Transpose Gig review...
Before Machines, Silhouette
Belfast city centre has always been a no-man's land for live music. The scene rules supreme south of city hall, so it's a pleasant surprise to see a mid week gig in White's Tavern's upstairs room pull in anything upwards of zero punters on a caul, wet January night.
Silhouette are first on, a stripped down show with front-woman Shauna Tohill kicking off her shoes and settling down behind the keys, before letting rip with her ever impressive lungs. The sound is crystal clear, with the engineers squeezing everything out of the PA, the results putting several custom built sets to shame.
Shauna's endearingly goofy stage presence provides an interesting counterpoint to the Sturm und Drang of Silhouette's songs, as she introduces newbie 'Foxes' with a tale about how she wants to run off to live with the foxes, but is afraid that she'd get ate. A cover of Katy Perry's 'Hot and Cold' goes awry, complete with an improvised verse of "I've forgotten the words, forgotten the words".
Still, despite Shauna's best efforts, sections of the crowd lose interest and drift into the usual support band accompaniment of inane chatter. 'Volume Destroyed' is - as always - a clear display of Silhouette's crossover potential, but it is wasted on the crowd.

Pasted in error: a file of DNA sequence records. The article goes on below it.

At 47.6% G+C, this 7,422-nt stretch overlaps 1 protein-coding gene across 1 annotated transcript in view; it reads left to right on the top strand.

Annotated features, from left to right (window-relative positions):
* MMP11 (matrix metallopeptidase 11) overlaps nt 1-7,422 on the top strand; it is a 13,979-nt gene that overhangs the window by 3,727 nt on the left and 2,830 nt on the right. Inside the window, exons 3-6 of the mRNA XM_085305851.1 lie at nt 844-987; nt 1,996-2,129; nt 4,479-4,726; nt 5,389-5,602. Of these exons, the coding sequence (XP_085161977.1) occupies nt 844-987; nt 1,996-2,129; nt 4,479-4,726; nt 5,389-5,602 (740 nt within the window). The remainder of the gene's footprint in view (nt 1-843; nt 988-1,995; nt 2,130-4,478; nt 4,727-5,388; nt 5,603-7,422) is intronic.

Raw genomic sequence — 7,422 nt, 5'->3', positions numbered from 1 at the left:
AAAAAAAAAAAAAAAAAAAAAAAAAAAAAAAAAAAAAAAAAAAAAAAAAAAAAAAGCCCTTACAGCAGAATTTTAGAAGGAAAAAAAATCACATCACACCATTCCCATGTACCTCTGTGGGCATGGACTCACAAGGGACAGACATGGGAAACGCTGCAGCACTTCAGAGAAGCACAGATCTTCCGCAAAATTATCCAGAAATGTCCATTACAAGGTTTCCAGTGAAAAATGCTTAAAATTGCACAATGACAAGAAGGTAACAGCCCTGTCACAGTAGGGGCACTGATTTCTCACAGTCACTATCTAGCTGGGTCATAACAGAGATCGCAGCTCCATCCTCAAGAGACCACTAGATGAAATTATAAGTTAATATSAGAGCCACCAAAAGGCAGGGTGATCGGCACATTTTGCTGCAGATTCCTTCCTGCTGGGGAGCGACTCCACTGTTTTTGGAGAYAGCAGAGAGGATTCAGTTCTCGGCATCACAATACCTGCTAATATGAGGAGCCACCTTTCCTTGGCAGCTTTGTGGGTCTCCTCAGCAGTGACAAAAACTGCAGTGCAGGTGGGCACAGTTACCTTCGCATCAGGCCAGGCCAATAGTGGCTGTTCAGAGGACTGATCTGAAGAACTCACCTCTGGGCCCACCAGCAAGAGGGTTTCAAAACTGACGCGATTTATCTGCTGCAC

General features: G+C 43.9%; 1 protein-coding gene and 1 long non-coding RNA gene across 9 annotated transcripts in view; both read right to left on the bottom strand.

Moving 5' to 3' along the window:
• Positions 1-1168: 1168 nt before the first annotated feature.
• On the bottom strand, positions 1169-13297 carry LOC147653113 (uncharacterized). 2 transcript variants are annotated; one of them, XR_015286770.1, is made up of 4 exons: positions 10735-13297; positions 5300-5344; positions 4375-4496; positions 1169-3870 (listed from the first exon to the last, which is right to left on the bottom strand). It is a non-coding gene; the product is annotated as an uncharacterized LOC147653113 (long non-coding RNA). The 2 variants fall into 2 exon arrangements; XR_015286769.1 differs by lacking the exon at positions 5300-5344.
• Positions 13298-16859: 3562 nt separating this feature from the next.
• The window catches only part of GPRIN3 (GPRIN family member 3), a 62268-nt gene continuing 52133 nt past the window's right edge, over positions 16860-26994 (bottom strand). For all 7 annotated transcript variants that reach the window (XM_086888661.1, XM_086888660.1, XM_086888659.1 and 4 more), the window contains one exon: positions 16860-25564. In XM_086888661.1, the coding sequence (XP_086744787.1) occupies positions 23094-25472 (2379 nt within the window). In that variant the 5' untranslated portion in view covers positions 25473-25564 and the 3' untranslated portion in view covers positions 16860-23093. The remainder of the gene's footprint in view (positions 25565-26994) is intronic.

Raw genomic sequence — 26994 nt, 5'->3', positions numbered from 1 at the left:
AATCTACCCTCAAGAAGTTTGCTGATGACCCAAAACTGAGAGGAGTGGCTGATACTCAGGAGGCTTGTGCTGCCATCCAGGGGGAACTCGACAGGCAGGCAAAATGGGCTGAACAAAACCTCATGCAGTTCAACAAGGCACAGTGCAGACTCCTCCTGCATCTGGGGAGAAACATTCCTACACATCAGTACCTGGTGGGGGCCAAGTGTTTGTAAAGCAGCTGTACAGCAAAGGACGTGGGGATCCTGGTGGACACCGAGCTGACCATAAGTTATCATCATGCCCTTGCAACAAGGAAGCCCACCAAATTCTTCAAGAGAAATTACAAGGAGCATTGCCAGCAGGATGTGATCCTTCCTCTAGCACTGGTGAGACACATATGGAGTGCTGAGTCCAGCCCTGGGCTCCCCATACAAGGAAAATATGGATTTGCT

Maybe it's the audience - it's tough sharing a bill with the musically aggressive nous of Before Machines. It's been a while since the band first shuffled onto the scene, emerging from the ashes of Jedi Jane and the Cocaine Collision. Ditching the daft moniker and taking things far more seriously, Before Machines have been quietly crafting their art, while other, less worthy bands hog the limelight.
The music is essentially post-hardcore, but without the stigma that label may attract. The energy on stage is compelling, violent, yet controlled, with guitar necks barely missing bandmate's heads, a tangled cord leading to a frankly unnecessary Human Centipede reference.
And like that movie the music pulls no punches, heavy enough to keep the dude with the AC/DC t-shirt's head rocking, melodic enough to hum along with, and with just the right amount of tangential instrumentation.
Before Machines are undoubtedly a product of the current scene, but their main strength lies in the fact that they've managed to find their own voice in these post ASIFYFA days - not content to rush through the door that's been kicked in, they make their own way. The music comes across as loose improvisation, but is clearly the result of four musicians who've worked their proverbial backside off, the product of many hours in the rehearsal room.
Never one of the 'glory' bands, Before Machines never really got the festival gigs, the sweet supports or any of the hype. Maybe that's for the best. We'll need someone around when we finally fail to see the Emperor's new clothes.